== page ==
In performing his duties, the Commissioner of Records may act only in accordance with the law. If he determines, as here, that the law requires him to reject deeds submitted to him for recording, his determination in this respect is subject to review by the courts in a mandamus action. Volunteer Firemen's Relief Association v. Minehart, supra.

Upon directing our attention to the merits, we are immediately confronted with the contention made by all parties to this dispute that this case is controlled by the reasoning utilized in Commonwealth v. Passell, 422 Pa. 473, 223 A.2d 24 (1966).*fn2 In Passell, Craig Realty Corporation (Craig), by appropriate stockholder and director action, terminated its business and distributed its assets to its stockholders. Craig's sole remaining asset, prior to its distribution, was certain realty located in Pittsburgh, and by deed Craig distributed this realty to the stockholders. The question arose as to

[ 15 Pa. Commw. Page 600]

    whether The Realty Transfer Tax Act imposed a tax on a realty transfer by a corporation to its stockholders, pursuant to a plan of complete liquidation of the corporation.

Under the facts in Passell, it was held that the conveyance of the interest in realty was by operation of law and not by a document, even though a confirmation document, a deed, was thereafter recorded. The only purpose of the deed in a liquidation and dissolution situation is simply to place on the record information regarding the transfer, much in the same way that articles of merger provide such information in the case of a corporate merger. Cf. Commonwealth v. Willson Products, Inc., 412 Pa. 78, 194 A.2d 162 (1963).

Likewise, in the instant case, the complete liquidation and dissolution of Masland did effect a transfer of its interest in the realty here in question, and such transfer was effectuated by operation of law rather than by the subsequent confirmatory deed.

The Philadelphia Realty Transfer Tax Ordinance imposes a tax on every person who makes, executes, delivers, or presents for recording a deed which conveys or transfers real estate situate in the City of Philadelphia, or any interest therein. Section 19-1401 et seq. of the Philadelphia code. The tax is imposed at the rate of 1 percent of the consideration stated in the deed or, in the case of a gift or other transaction without consideration, the tax is computed at the rate of 1 percent of the value of the property.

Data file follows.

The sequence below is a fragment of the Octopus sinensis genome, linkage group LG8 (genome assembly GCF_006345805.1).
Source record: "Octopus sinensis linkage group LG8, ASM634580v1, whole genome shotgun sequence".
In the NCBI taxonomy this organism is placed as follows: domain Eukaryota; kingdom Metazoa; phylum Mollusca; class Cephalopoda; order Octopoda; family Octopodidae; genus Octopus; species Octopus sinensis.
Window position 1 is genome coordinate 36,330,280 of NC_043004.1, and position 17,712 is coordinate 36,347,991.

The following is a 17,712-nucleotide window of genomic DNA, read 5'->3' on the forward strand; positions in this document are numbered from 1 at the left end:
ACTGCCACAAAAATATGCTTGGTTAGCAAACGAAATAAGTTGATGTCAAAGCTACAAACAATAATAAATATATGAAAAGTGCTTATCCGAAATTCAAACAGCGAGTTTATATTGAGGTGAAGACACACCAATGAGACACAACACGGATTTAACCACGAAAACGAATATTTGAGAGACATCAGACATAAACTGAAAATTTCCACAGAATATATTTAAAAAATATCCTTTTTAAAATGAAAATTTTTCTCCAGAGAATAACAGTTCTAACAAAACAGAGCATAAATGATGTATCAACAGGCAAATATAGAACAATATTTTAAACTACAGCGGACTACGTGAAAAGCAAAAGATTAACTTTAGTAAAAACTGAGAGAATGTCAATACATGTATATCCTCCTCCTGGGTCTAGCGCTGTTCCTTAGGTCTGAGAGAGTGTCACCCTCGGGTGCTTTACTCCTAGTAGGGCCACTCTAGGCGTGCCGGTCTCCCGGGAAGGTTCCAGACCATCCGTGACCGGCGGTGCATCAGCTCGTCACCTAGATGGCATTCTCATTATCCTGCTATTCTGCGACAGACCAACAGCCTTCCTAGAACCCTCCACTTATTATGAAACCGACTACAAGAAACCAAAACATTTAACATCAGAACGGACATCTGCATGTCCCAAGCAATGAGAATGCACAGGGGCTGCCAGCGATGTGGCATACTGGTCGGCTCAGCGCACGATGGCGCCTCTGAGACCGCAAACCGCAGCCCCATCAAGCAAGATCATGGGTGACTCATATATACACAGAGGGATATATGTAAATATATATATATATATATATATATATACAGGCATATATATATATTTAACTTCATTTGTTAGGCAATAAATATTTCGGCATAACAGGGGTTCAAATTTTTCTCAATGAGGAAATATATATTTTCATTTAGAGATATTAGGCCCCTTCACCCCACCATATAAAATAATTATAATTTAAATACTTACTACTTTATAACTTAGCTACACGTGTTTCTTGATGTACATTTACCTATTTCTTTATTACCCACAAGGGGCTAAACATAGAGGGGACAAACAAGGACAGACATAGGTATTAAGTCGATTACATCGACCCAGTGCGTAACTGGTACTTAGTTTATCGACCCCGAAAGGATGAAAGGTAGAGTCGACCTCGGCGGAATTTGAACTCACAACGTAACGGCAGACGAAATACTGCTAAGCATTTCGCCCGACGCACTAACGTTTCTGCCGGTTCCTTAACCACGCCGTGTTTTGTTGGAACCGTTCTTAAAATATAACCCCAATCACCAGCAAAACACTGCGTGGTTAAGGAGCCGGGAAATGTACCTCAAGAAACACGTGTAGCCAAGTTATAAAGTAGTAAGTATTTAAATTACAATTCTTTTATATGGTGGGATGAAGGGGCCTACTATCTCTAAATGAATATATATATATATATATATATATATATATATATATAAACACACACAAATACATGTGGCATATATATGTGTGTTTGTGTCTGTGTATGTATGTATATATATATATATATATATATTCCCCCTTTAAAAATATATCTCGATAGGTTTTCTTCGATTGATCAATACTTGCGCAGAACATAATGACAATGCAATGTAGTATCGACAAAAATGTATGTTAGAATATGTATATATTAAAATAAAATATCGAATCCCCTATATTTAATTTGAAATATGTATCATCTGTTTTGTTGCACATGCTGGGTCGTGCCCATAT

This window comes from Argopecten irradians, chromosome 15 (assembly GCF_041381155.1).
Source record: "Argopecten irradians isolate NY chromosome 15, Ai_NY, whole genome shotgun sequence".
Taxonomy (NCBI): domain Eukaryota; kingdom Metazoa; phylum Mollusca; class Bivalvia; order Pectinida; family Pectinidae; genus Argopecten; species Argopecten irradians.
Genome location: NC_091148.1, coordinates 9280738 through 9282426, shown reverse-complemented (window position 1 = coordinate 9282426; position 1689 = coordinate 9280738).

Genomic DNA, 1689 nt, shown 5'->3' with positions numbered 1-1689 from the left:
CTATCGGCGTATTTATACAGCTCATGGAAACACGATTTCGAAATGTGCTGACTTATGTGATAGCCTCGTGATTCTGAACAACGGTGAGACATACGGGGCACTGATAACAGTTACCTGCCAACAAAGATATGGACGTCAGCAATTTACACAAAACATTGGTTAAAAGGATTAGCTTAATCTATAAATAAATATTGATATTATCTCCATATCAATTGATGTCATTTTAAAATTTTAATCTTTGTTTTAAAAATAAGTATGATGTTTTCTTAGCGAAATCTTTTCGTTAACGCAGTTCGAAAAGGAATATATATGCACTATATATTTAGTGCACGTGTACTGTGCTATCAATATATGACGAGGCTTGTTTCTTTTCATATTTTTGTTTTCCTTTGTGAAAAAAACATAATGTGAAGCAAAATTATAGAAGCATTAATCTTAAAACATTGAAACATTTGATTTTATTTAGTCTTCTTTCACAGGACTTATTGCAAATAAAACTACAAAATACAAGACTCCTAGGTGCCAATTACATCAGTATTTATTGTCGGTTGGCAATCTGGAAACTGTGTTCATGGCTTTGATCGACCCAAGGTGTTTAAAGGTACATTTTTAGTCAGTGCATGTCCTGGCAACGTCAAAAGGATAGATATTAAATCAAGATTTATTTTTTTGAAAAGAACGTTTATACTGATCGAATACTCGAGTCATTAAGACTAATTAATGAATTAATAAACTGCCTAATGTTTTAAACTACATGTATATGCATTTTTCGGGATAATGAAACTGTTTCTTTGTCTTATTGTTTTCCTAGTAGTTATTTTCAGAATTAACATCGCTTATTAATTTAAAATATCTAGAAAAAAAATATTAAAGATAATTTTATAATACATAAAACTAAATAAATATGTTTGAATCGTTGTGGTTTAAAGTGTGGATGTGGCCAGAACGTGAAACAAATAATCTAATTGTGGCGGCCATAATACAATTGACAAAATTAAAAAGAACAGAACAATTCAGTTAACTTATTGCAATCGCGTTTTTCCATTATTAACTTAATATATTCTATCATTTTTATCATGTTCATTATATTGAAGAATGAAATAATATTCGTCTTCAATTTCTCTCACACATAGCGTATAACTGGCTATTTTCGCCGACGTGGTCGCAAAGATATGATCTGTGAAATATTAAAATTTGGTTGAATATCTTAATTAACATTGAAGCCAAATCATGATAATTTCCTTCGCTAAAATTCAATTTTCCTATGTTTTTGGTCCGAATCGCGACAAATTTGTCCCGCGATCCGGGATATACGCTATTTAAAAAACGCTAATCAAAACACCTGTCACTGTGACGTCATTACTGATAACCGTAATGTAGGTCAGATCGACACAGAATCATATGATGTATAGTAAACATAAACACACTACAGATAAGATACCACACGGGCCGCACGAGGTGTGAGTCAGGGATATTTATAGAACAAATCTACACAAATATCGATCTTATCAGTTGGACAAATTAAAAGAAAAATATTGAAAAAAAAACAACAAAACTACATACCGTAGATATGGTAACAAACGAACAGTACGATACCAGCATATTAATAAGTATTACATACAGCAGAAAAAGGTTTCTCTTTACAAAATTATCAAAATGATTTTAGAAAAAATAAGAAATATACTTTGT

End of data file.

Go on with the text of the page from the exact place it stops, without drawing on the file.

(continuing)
A transfer by a corporation to its shareholders pursuant to a plan of complete liquidation is not expressly taxed under the provisions of the Philadelphia tax ordinance. This significant lack of specific authority relative to taxing transactions involving liquidations and dissolutions of corporations distinguishes the present case from Wolf v. Mount Lebanon Township, 212 Pa. Superior Ct. 65, 240 A.2d 86 (1968).

[ 15 Pa. Commw. Page 601]

We conclude that the reasoning of Commonwealth v. Passell, supra, as applied to the factual situation here, compels the determination that the confirmatory deeds from Masland to Uniroyal did not transfer real estate, or any interest therein, situate in the City of Philadelphia, and hence were not subject to the tax imposed by the Philadelphia Realty Transfer Tax Ordinance.

Judgment reversed and case remanded to the Court of Common Pleas of Philadelphia County for entry of judgment in favor of Uniroyal, Inc., and against David C. Coleman, Jr., Commissioner of Records, and George S. Forde, Commissioner of Revenue, and for entry of an order directing David C. Coleman, Jr., Commissioner of Records, to receive and record the six deeds in suit, upon payment of the applicable recording and registration fees.

Disposition

Reversed and remanded.